The takeover of Prada Rong Zhai by Nathalie Djurberg and Hans Berg is wonderfully strange
On the second floor of Prada Rong Zhai, a lush tea turned into a burning mess, the protagonists of the famous rococo painting ‘The Swing’ found themselves in a fantasy land inhabited by grotesque creatures and a pig’s quest for discovering the secret of a dark forest has been interrupted by devil’s lollipops.
It’s all part of the surreal animated world created by Swedish artist duo Nathalie Djurberg and Hans Berg, who filled the second floor of the villa with their anthropomorphic animals, mysterious creatures and bizarre human figures. “Fairy tales gone mad”, as Djurberg calls it.
Photography: courtesy of the artists; Tanya Bonakdar, New York / Los Angeles; Gió Marconi, Milan; Lisson Gallery, London (Dark Side of the Moon, 2017, Stop motion animation, 06:40 min)
The small exhibition, titled A Moon Wrapped in Brown Paper, houses a dozen sculptures and videos by Djurberg with music composed by Berg between 2000 and 2019. The first exhibition hall is quite empty except for one sculpture. of an unfriendly ugly bear that – judging by its crouching position – looks more like a giant mouse. Walk a little further and you’ll be greeted by two Alice in Wonderland flower installations on rotating platforms. Behind these colorful flowers is a large screen showing an oil painting animation of a sunset, reminiscent of an impressionist painting. Although being a strange combination of works, this room sets the tone for the show – whimsical and fun, but it will also get a little uncomfortable.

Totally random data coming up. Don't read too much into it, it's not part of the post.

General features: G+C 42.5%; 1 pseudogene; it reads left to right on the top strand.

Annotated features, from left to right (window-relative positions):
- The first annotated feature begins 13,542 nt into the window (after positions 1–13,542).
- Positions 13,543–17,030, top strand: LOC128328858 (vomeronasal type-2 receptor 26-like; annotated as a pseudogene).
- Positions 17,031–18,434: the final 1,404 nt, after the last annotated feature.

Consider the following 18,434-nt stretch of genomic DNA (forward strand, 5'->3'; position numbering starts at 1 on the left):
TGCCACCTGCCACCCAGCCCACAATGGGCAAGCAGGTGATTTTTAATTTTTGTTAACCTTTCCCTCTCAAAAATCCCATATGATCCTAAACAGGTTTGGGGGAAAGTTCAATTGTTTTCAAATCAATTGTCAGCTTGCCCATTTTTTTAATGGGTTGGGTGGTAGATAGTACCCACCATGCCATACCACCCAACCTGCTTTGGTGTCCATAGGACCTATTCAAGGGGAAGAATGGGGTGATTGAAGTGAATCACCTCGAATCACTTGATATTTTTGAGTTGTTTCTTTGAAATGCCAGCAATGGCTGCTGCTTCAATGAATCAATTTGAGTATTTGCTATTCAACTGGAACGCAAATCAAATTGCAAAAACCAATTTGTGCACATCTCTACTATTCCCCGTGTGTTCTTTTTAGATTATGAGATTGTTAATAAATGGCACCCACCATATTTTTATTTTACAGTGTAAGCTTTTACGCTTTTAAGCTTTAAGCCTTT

Photograph: Alessandro Wang, courtesy of Prada Rong Zhai
Continuing to the next room, there are a number of animated films projected onto multiple curved screens, arranged to make you feel like you’re walking through a maze. Besides the colored clay animations, you will see charcoal animations which have been used to depict more abstract images such as waterfalls, flooding, or a mud puddle that swallows everything in its path (even a begging cow, poor thing! ). The music can be a little hard to hear, but when you do, Hans Berg did a great job – the evocative soundtrack adds another dimension to the videos, setting the tone and bringing the emotions to the fore.
Photograph: Courtesy of Prada Rong Zhai
No matter how you choose to interpret the duo’s immersive installations in A Moon Wrapped in Brown Paper, you won’t regret the experience. While the show itself isn’t huge, the setting has enough to explore. The century-old residence restored by Italian luxury brand Prada is beautiful – come during the day to make the most of the surroundings of the historic villa (walk on the manicured lawn and rest your arms on the balcony above). Then, when it gets darker, dive deep into the exhibit inside for what is truly a bizarre dream.